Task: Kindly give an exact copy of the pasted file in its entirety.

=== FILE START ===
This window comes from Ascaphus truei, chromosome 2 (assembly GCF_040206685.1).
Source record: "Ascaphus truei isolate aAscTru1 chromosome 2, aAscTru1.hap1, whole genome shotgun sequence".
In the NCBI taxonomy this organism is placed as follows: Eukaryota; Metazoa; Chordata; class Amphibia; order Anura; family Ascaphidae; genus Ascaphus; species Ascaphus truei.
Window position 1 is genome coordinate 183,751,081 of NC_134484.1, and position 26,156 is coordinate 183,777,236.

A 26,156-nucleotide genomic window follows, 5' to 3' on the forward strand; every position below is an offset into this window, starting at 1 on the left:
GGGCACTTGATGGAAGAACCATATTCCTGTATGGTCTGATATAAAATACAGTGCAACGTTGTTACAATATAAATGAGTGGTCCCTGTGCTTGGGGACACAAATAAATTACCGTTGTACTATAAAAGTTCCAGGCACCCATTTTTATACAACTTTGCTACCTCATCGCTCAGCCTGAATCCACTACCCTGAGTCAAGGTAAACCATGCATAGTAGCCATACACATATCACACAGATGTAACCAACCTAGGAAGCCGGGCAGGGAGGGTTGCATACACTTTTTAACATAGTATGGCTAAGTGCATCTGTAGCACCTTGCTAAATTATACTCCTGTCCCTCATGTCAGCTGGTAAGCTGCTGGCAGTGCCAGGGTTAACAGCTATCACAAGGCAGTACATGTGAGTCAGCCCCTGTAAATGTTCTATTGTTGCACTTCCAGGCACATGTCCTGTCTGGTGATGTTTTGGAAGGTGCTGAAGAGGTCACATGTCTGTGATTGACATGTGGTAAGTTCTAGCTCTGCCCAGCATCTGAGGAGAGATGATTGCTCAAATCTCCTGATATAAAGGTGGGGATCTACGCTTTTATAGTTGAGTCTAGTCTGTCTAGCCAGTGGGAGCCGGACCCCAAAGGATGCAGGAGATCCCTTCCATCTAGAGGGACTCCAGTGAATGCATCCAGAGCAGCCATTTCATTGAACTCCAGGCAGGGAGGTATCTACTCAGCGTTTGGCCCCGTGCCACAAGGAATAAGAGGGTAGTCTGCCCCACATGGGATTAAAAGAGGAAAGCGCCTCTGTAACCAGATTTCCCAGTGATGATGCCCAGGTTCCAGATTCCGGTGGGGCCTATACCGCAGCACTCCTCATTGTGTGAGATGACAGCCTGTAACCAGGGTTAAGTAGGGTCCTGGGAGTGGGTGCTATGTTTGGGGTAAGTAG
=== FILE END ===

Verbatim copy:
This window comes from Ascaphus truei, chromosome 2 (assembly GCF_040206685.1).
Source record: "Ascaphus truei isolate aAscTru1 chromosome 2, aAscTru1.hap1, whole genome shotgun sequence".
In the NCBI taxonomy this organism is placed as follows: Eukaryota; Metazoa; Chordata; class Amphibia; order Anura; family Ascaphidae; genus Ascaphus; species Ascaphus truei.
Window position 1 is genome coordinate 183,751,081 of NC_134484.1, and position 26,156 is coordinate 183,777,236.

A 26,156-nucleotide genomic window follows, 5' to 3' on the forward strand; every position below is an offset into this window, starting at 1 on the left:
GGGCACTTGATGGAAGAACCATATTCCTGTATGGTCTGATATAAAATACAGTGCAACGTTGTTACAATATAAATGAGTGGTCCCTGTGCTTGGGGACACAAATAAATTACCGTTGTACTATAAAAGTTCCAGGCACCCATTTTTATACAACTTTGCTACCTCATCGCTCAGCCTGAATCCACTACCCTGAGTCAAGGTAAACCATGCATAGTAGCCATACACATATCACACAGATGTAACCAACCTAGGAAGCCGGGCAGGGAGGGTTGCATACACTTTTTAACATAGTATGGCTAAGTGCATCTGTAGCACCTTGCTAAATTATACTCCTGTCCCTCATGTCAGCTGGTAAGCTGCTGGCAGTGCCAGGGTTAACAGCTATCACAAGGCAGTACATGTGAGTCAGCCCCTGTAAATGTTCTATTGTTGCACTTCCAGGCACATGTCCTGTCTGGTGATGTTTTGGAAGGTGCTGAAGAGGTCACATGTCTGTGATTGACATGTGGTAAGTTCTAGCTCTGCCCAGCATCTGAGGAGAGATGATTGCTCAAATCTCCTGATATAAAGGTGGGGATCTACGCTTTTATAGTTGAGTCTAGTCTGTCTAGCCAGTGGGAGCCGGACCCCAAAGGATGCAGGAGATCCCTTCCATCTAGAGGGACTCCAGTGAATGCATCCAGAGCAGCCATTTCATTGAACTCCAGGCAGGGAGGTATCTACTCAGCGTTTGGCCCCGTGCCACAAGGAATAAGAGGGTAGTCTGCCCCACATGGGATTAAAAGAGGAAAGCGCCTCTGTAACCAGATTTCCCAGTGATGATGCCCAGGTTCCAGATTCCGGTGGGGCCTATACCGCAGCACTCCTCATTGTGTGAGATGACAGCCTGTAACCAGGGTTAAGTAGGGTCCTGGGAGTGGGTGCTATGTTTGGGGTAAGTAG